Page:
Mahalo, for supporting our successful Purdy Ohana reunion fundraising concert.
We apologize to the fire and police department for the unexpected incident that occurred at our event. If known, we would have not allowed such actions that caused an adverse experience to an otherwise beautiful affair. Thanks to your quick response the episode was contained immediately.
Under the circumstance, however, we were blessed with good weather, awesome music, and wonderful camaraderie; and most importantly “no harm came to those that attended.” Mahalo, Ke Akua for blessing us all.
Aloha Kammy & Tuddie Purdy
Aloha, I would like to take the time to thank family, friends and the community of Molokai for supporting my daughter, Kailana Ritte-Camara, and the Lady Farmers all these years. Your support has helped Kailana to achieve her dreams. She is a freshman at Linfield College in Oregon and made it on the volleyball team and is on the first string. She has done remarkable things and I know we can all be very, very proud of her. The volleyball season has just ended and Kailana helped Linfield achieve sixth place in the Northwest conference this year. She is honorable mention on the all-league team and ranks third among all the players in the Northwest conference in kills. She also was the only player to register 20 plus killer per game with 30 blocks and 21 aces on the year.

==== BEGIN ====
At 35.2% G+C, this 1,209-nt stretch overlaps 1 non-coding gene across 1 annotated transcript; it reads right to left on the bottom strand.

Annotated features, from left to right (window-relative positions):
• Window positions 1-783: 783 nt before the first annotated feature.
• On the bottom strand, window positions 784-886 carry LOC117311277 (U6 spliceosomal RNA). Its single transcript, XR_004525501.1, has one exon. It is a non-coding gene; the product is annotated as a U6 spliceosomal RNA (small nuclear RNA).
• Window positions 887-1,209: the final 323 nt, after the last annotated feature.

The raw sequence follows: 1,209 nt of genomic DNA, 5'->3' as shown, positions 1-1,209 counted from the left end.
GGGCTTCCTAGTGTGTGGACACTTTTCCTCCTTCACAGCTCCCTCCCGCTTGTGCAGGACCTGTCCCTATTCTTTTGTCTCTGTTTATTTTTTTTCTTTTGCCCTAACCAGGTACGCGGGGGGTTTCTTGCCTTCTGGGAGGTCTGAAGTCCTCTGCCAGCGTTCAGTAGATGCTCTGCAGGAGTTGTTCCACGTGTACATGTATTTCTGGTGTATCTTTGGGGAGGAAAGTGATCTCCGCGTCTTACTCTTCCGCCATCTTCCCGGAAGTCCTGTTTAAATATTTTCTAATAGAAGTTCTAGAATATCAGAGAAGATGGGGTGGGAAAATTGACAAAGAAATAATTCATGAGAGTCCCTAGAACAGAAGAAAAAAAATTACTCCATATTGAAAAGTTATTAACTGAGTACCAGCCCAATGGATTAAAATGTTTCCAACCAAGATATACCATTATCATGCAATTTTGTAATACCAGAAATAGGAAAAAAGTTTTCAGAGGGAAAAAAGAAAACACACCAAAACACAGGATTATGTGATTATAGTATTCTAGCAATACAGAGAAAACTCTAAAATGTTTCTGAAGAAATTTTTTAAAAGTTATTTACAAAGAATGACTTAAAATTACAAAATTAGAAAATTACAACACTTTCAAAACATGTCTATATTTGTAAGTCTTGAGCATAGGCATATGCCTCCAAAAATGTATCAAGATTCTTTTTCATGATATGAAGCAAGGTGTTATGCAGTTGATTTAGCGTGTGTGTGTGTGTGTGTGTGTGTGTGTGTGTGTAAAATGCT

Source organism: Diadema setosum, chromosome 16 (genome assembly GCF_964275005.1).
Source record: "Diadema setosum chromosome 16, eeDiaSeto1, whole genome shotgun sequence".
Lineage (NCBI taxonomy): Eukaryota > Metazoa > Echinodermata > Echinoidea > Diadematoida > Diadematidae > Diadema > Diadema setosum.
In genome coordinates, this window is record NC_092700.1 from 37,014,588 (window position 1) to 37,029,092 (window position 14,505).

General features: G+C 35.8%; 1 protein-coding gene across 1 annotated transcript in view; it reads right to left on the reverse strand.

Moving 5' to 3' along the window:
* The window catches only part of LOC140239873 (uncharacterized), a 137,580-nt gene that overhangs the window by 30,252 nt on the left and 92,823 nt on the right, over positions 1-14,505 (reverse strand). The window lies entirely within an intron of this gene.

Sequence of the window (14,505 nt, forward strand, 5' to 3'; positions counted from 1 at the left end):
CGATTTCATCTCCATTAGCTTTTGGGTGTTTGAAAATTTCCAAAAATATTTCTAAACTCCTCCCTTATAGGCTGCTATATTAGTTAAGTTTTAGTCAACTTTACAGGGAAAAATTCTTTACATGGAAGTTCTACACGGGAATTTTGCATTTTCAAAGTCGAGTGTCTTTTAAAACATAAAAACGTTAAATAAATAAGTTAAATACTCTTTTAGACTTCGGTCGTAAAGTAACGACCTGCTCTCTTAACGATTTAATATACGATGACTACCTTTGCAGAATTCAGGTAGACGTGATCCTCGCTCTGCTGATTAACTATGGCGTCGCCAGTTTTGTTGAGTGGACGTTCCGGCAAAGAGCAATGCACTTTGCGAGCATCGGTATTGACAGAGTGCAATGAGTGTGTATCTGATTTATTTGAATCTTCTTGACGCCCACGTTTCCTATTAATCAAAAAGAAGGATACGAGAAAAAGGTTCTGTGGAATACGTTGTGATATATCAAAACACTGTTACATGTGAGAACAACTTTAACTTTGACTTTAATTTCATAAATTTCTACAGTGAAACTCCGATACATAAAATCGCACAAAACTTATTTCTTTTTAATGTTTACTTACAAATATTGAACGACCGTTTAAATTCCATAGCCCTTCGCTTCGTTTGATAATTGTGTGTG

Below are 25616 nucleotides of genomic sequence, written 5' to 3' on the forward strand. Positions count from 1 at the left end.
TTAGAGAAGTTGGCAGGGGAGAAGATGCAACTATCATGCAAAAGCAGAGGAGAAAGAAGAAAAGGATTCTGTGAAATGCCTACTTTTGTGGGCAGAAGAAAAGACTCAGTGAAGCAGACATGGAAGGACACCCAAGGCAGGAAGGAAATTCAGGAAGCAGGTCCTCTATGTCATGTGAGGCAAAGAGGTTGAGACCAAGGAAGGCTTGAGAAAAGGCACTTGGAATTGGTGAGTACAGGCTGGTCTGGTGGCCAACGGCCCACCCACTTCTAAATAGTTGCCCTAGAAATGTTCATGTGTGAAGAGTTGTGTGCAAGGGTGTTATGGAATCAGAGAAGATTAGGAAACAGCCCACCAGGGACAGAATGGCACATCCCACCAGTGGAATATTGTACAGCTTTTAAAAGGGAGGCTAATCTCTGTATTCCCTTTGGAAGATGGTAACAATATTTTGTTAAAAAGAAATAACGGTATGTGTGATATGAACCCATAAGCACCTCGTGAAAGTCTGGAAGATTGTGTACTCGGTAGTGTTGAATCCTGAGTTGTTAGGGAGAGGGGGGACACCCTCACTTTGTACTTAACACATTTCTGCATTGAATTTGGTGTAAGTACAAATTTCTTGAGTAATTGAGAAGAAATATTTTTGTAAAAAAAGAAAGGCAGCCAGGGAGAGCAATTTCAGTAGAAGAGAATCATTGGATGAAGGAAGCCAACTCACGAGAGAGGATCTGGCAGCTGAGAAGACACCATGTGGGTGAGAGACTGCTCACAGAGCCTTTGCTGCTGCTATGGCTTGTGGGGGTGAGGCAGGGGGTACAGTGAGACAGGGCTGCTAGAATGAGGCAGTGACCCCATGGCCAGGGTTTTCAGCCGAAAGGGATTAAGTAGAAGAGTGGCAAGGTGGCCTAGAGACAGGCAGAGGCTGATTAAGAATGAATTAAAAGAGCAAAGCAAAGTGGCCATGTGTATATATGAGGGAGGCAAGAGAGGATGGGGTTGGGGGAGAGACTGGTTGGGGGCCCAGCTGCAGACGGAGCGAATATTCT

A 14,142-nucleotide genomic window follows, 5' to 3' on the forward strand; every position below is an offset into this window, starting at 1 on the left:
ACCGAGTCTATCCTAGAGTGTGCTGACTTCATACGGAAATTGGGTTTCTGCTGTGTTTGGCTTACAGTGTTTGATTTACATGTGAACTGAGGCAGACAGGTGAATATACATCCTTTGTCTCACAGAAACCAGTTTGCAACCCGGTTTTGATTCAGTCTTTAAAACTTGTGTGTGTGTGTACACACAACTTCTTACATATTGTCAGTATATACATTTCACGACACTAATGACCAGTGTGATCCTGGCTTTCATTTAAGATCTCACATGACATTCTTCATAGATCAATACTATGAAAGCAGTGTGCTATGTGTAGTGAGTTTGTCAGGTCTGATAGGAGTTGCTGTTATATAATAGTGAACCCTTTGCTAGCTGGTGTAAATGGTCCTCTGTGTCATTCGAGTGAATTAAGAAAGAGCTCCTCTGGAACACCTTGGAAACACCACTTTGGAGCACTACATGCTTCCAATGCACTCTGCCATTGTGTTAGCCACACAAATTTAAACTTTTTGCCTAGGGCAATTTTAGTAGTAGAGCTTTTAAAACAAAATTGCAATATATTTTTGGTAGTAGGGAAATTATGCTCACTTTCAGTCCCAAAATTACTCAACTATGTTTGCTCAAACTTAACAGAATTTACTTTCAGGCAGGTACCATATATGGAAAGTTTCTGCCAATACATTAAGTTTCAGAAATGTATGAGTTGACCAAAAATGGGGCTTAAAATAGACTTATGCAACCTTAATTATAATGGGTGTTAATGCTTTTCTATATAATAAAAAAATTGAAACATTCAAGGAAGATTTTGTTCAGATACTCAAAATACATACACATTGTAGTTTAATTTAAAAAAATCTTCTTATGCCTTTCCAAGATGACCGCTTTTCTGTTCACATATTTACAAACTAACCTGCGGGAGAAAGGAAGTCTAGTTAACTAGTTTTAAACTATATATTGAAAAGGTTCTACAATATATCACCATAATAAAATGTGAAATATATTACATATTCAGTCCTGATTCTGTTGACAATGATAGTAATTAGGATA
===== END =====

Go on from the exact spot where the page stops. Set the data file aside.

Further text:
The island of Molokai is renowned for fighting off-island invaders in ancient times and now big businesses. Now, a group of owners on the west end are also fighting their homeowner association to keep a managed feral cat colony on the 14-acre property.